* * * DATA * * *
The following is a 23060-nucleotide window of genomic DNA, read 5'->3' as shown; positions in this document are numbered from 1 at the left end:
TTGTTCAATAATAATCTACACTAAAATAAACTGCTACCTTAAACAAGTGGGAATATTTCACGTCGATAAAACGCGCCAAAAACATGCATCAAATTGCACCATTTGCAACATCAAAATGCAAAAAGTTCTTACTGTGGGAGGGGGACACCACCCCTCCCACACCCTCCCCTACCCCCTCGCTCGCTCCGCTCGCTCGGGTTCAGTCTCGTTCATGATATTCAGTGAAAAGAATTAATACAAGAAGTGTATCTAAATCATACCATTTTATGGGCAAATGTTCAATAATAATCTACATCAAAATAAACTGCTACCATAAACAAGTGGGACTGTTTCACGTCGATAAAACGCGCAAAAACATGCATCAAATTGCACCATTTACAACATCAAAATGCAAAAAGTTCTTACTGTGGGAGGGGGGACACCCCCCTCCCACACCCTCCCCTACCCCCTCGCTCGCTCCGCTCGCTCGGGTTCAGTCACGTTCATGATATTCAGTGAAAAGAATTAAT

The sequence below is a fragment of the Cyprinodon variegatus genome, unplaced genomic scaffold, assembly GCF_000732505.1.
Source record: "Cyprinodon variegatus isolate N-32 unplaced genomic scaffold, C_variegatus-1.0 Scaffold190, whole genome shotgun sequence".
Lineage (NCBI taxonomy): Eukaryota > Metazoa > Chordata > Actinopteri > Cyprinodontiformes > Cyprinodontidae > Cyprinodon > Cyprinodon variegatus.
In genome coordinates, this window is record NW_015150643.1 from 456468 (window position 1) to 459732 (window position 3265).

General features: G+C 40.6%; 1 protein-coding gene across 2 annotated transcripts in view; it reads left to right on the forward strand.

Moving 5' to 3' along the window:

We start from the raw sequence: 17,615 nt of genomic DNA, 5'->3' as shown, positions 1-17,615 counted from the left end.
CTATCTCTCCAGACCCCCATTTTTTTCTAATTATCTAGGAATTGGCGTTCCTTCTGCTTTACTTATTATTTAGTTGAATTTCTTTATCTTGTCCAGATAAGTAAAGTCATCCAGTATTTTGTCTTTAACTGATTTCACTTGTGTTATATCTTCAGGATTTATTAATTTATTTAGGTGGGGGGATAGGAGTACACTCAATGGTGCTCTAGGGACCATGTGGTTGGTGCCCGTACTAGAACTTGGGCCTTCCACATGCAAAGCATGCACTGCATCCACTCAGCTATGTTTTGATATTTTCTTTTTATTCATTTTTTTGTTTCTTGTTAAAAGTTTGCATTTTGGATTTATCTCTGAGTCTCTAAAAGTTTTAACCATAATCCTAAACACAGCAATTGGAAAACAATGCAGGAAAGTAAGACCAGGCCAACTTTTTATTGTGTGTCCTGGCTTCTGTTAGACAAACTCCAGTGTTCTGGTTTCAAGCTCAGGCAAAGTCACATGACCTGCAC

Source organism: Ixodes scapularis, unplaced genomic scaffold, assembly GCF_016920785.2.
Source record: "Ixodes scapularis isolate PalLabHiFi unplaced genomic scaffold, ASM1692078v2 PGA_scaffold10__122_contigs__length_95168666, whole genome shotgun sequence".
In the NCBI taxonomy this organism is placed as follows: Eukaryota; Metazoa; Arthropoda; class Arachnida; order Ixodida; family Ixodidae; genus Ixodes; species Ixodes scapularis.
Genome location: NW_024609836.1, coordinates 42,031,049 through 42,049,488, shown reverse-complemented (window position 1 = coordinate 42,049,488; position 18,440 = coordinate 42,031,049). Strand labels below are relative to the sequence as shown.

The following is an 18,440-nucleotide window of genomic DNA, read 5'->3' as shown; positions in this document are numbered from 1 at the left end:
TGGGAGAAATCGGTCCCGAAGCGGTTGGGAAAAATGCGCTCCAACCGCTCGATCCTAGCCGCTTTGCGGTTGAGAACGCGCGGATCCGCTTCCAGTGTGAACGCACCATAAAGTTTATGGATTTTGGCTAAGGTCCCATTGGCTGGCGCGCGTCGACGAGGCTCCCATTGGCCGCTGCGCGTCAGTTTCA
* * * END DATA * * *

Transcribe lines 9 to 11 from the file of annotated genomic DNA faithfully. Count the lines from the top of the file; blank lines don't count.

We start from the raw sequence: 17,615 nt of genomic DNA, 5'->3' as shown, positions 1-17,615 counted from the left end.
CTATCTCTCCAGACCCCCATTTTTTTCTAATTATCTAGGAATTGGCGTTCCTTCTGCTTTACTTATTATTTAGTTGAATTTCTTTATCTTGTCCAGATAAGTAAAGTCATCCAGTATTTTGTCTTTAACTGATTTCACTTGTGTTATATCTTCAGGATTTATTAATTTATTTAGGTGGGGGGATAGGAGTACACTCAATGGTGCTCTAGGGACCATGTGGTTGGTGCCCGTACTAGAACTTGGGCCTTCCACATGCAAAGCATGCACTGCATCCACTCAGCTATGTTTTGATATTTTCTTTTTATTCATTTTTTTGTTTCTTGTTAAAAGTTTGCATTTTGGATTTATCTCTGAGTCTCTAAAAGTTTTAACCATAATCCTAAACACAGCAATTGGAAAACAATGCAGGAAAGTAAGACCAGGCCAACTTTTTATTGTGTGTCCTGGCTTCTGTTAGACAAACTCCAGTGTTCTGGTTTCAAGCTCAGGCAAAGTCACATGACCTGCAC

Source organism: Ixodes scapularis, unplaced genomic scaffold, assembly GCF_016920785.2.